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. 2016 Nov 1;21:32958.
doi: 10.3402/meo.v21.32958. eCollection 2016.

The Impact of Learning Communities on Interpersonal Relationships Among Medical Students

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Free PMC article

The Impact of Learning Communities on Interpersonal Relationships Among Medical Students

Eve Privman Champaloux et al. Med Educ Online. .
Free PMC article

Abstract

Background: Medical students at the University of Virginia (UVA) are mentored and learn within the framework of a four college learning community. Uniquely, these learning communities are used to organize the third-year clerkship rotations.

Methods: Students were surveyed after their first pre-clinical year and after their clerkship year to determine what the effect of the learning community was on their social and educational interpersonal relationships.

Results: Students knew a higher percentage of their college mates after completing their third-year clerkships within the framework of the college system. Students chose peers from within the college system for social and educational interpersonal scenarios statistically more often than what would be expected at random. Small group learning environments that were not formed within the framework of the college system at UVA did not have the same effect on interpersonal relationships, indicating that learning communities are uniquely able to provide a context for relationship building. Students felt more positively about the social and educational effects of the college system after the clerkship year, with a corresponding increase in the strength of their interpersonal bonds with their college peers.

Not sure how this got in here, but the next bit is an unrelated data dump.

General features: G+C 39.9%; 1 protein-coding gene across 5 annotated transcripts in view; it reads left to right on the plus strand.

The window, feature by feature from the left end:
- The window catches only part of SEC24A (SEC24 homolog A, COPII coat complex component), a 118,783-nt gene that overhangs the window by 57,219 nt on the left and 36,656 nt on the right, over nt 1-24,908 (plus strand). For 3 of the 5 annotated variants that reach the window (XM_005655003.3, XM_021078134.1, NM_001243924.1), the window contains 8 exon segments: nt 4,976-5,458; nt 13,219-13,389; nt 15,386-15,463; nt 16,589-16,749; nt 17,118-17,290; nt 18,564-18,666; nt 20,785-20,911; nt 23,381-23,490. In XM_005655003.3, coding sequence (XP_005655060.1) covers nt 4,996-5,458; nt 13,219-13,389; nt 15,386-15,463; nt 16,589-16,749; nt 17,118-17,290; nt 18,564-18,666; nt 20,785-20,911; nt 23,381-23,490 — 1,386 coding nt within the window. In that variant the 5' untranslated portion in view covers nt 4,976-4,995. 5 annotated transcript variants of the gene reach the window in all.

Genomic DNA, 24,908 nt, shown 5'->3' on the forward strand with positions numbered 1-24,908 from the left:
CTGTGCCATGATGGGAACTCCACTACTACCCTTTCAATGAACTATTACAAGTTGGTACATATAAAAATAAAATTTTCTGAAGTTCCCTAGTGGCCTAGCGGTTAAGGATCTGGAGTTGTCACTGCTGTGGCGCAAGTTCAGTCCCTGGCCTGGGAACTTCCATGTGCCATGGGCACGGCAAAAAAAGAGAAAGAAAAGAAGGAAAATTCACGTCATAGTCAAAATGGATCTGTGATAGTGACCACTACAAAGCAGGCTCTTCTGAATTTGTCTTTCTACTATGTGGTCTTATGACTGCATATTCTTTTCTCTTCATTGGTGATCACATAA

Conclusion: This work is the first to investigate the effects of learning communities on interpersonal relationships among medical students and finds that learning communities positively impact both social and educational medical student bonds.

Keywords: interpersonal relationships; learning communities; social networks.

Conflict of interest statement

and funding The authors have not received any funding or benefits from industry or elsewhere to conduct this study.

Figures

Fig. 1
Fig. 1
The effect of the University of Virginia college system on the social and education experiences of medical students. The majority of students felt that the college system had neither a positive nor a negative effect after first year, and that it had a positive effect after third year, on both their (a) social and (b) educational experience. (c) Students felt more positive about both the educational and social impacts of the college system after third year.
Fig. 2
Fig. 2
Students have more interpersonal relationships with students in their college and this effect increases after third year. (a) Students can identify a higher percentage of their college mates after third year. (b) Students would call upon students in their college more than expected (dotted line) for both social and educational scenarios, and this effect increases after third-year clerkships.
Fig. 3
Fig. 3
Students have more social and educational interactions with students from their college-derived small groups than their randomly assigned small groups. (a) Students rely on their CPD group more than expected (dotted line) for both social and educational scenarios equally after first and third years. (b) Students do not rely on their anatomy group more than expected (dotted line). (c) Students do not rely on their TBL group more than expected after either first year (dotted line) or third year (dashed line). (d) Students rely on people they met during orientation more for social than educational scenarios.

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